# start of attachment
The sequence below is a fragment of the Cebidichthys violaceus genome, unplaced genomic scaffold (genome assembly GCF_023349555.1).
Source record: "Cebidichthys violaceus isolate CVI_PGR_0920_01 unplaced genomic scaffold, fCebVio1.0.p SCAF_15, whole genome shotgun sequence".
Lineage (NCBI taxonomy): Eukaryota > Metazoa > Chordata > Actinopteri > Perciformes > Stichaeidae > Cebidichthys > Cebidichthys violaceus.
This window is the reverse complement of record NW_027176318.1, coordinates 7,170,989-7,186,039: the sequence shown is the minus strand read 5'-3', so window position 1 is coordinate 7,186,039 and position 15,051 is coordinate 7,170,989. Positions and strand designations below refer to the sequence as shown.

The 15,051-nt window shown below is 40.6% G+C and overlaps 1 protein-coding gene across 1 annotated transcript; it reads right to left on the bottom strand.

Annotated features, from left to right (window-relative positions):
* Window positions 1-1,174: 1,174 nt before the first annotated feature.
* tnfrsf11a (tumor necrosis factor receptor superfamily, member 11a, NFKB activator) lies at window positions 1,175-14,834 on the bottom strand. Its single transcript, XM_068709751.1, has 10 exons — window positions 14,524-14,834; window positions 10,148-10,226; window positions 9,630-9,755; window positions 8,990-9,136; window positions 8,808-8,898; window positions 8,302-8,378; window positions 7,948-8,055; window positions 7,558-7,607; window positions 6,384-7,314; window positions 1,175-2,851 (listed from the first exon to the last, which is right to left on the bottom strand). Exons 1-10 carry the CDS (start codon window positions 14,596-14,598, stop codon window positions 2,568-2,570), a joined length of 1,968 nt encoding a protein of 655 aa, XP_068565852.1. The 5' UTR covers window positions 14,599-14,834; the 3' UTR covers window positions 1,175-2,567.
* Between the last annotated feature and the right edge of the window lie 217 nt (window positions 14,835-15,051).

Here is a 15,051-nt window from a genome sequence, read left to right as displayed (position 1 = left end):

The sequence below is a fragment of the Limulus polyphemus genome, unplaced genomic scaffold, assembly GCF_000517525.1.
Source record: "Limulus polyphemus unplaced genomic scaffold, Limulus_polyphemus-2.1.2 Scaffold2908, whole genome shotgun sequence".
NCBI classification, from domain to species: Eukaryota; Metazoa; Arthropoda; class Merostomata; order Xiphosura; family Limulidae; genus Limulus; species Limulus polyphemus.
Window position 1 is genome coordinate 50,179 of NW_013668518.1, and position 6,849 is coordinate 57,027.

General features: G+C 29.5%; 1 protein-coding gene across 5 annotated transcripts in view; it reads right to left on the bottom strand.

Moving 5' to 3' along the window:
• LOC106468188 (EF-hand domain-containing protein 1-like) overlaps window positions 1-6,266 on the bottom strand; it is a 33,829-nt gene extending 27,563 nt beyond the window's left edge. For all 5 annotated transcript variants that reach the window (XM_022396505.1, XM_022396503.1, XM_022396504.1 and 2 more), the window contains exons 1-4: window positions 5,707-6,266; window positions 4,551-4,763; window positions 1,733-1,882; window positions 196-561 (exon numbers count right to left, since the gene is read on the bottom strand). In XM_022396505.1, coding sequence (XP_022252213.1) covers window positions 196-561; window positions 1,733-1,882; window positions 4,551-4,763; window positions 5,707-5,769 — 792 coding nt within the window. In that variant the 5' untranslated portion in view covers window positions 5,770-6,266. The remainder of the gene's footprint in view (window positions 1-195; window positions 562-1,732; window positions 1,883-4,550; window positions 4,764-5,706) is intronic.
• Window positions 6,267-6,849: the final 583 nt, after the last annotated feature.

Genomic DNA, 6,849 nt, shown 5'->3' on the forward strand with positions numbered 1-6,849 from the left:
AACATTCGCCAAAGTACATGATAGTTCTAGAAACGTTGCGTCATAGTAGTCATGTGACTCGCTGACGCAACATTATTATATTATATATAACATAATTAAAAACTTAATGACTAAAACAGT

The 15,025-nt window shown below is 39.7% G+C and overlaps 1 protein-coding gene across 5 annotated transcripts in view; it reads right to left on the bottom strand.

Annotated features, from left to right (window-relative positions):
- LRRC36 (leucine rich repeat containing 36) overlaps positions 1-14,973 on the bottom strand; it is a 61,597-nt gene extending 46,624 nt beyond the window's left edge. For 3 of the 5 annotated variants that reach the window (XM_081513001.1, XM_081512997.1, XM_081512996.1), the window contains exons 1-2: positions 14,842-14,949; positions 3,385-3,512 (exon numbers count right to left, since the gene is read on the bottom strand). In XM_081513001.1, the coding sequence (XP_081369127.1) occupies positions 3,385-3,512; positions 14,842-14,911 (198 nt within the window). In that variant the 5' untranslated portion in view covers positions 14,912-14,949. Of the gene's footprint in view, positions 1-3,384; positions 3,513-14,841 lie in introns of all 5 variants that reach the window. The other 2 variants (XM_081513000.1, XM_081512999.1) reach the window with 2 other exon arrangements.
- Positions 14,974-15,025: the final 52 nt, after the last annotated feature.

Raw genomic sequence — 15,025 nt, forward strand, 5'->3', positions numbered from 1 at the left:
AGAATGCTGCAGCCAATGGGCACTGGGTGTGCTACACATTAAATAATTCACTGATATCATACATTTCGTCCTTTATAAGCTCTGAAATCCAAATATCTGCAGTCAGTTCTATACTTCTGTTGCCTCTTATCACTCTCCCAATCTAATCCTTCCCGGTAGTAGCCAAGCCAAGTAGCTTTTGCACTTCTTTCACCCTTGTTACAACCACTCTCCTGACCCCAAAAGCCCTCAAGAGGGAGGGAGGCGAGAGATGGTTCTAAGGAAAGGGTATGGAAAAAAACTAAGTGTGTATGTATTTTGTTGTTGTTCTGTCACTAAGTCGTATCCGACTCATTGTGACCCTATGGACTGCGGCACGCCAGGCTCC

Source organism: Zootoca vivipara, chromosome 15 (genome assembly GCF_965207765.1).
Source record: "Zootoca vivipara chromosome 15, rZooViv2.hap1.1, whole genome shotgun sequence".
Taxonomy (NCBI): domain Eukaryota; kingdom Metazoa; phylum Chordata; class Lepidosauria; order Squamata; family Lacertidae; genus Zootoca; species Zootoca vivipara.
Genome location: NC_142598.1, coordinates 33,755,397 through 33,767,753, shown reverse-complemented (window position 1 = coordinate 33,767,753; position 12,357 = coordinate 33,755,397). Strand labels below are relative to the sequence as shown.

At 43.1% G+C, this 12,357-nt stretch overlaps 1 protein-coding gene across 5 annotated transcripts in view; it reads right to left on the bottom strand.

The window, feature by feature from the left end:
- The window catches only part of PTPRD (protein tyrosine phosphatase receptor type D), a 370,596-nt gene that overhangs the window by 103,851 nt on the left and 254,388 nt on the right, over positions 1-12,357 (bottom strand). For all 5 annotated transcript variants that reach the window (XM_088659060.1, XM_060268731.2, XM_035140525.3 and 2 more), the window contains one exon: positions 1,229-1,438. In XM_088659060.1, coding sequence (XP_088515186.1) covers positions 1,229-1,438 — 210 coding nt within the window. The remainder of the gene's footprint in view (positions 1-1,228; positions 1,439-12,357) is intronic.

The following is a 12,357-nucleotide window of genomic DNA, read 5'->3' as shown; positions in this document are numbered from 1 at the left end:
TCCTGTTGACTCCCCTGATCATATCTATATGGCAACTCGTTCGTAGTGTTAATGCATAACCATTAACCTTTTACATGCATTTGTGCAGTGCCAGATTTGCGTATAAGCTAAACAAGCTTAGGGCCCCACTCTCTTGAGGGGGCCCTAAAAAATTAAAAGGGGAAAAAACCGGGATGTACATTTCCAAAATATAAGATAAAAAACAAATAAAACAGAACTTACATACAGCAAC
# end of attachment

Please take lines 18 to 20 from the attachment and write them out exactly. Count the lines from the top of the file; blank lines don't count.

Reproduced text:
• Window positions 6,267-6,849: the final 583 nt, after the last annotated feature.

Genomic DNA, 6,849 nt, shown 5'->3' on the forward strand with positions numbered 1-6,849 from the left:
AACATTCGCCAAAGTACATGATAGTTCTAGAAACGTTGCGTCATAGTAGTCATGTGACTCGCTGACGCAACATTATTATATTATATATAACATAATTAAAAACTTAATGACTAAAACAGT